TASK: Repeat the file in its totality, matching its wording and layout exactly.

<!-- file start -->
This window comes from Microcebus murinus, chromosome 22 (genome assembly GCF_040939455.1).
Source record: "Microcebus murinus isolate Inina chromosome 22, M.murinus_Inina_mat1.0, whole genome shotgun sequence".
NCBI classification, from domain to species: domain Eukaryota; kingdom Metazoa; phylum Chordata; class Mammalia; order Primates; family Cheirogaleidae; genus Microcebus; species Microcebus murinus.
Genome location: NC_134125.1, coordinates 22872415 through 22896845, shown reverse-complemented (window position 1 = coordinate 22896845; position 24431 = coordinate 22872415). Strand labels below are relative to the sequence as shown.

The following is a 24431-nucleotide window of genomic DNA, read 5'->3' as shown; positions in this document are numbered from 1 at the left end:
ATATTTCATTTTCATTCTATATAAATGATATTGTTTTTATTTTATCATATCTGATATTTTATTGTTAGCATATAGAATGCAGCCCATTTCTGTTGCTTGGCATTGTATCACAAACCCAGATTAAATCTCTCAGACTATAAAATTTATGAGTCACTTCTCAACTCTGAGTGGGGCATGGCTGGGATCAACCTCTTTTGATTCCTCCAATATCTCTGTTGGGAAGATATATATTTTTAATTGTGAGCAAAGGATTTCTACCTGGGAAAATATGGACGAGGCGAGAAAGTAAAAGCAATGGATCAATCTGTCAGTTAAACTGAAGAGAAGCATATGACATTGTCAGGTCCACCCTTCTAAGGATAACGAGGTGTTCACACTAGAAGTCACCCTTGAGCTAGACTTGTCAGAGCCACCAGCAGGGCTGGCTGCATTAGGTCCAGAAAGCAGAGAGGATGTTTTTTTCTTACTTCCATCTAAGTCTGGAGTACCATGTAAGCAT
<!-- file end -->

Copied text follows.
This window comes from Microcebus murinus, chromosome 22 (genome assembly GCF_040939455.1).
Source record: "Microcebus murinus isolate Inina chromosome 22, M.murinus_Inina_mat1.0, whole genome shotgun sequence".
NCBI classification, from domain to species: domain Eukaryota; kingdom Metazoa; phylum Chordata; class Mammalia; order Primates; family Cheirogaleidae; genus Microcebus; species Microcebus murinus.
Genome location: NC_134125.1, coordinates 22872415 through 22896845, shown reverse-complemented (window position 1 = coordinate 22896845; position 24431 = coordinate 22872415). Strand labels below are relative to the sequence as shown.

The following is a 24431-nucleotide window of genomic DNA, read 5'->3' as shown; positions in this document are numbered from 1 at the left end:
ATATTTCATTTTCATTCTATATAAATGATATTGTTTTTATTTTATCATATCTGATATTTTATTGTTAGCATATAGAATGCAGCCCATTTCTGTTGCTTGGCATTGTATCACAAACCCAGATTAAATCTCTCAGACTATAAAATTTATGAGTCACTTCTCAACTCTGAGTGGGGCATGGCTGGGATCAACCTCTTTTGATTCCTCCAATATCTCTGTTGGGAAGATATATATTTTTAATTGTGAGCAAAGGATTTCTACCTGGGAAAATATGGACGAGGCGAGAAAGTAAAAGCAATGGATCAATCTGTCAGTTAAACTGAAGAGAAGCATATGACATTGTCAGGTCCACCCTTCTAAGGATAACGAGGTGTTCACACTAGAAGTCACCCTTGAGCTAGACTTGTCAGAGCCACCAGCAGGGCTGGCTGCATTAGGTCCAGAAAGCAGAGAGGATGTTTTTTTCTTACTTCCATCTAAGTCTGGAGTACCATGTAAGCAT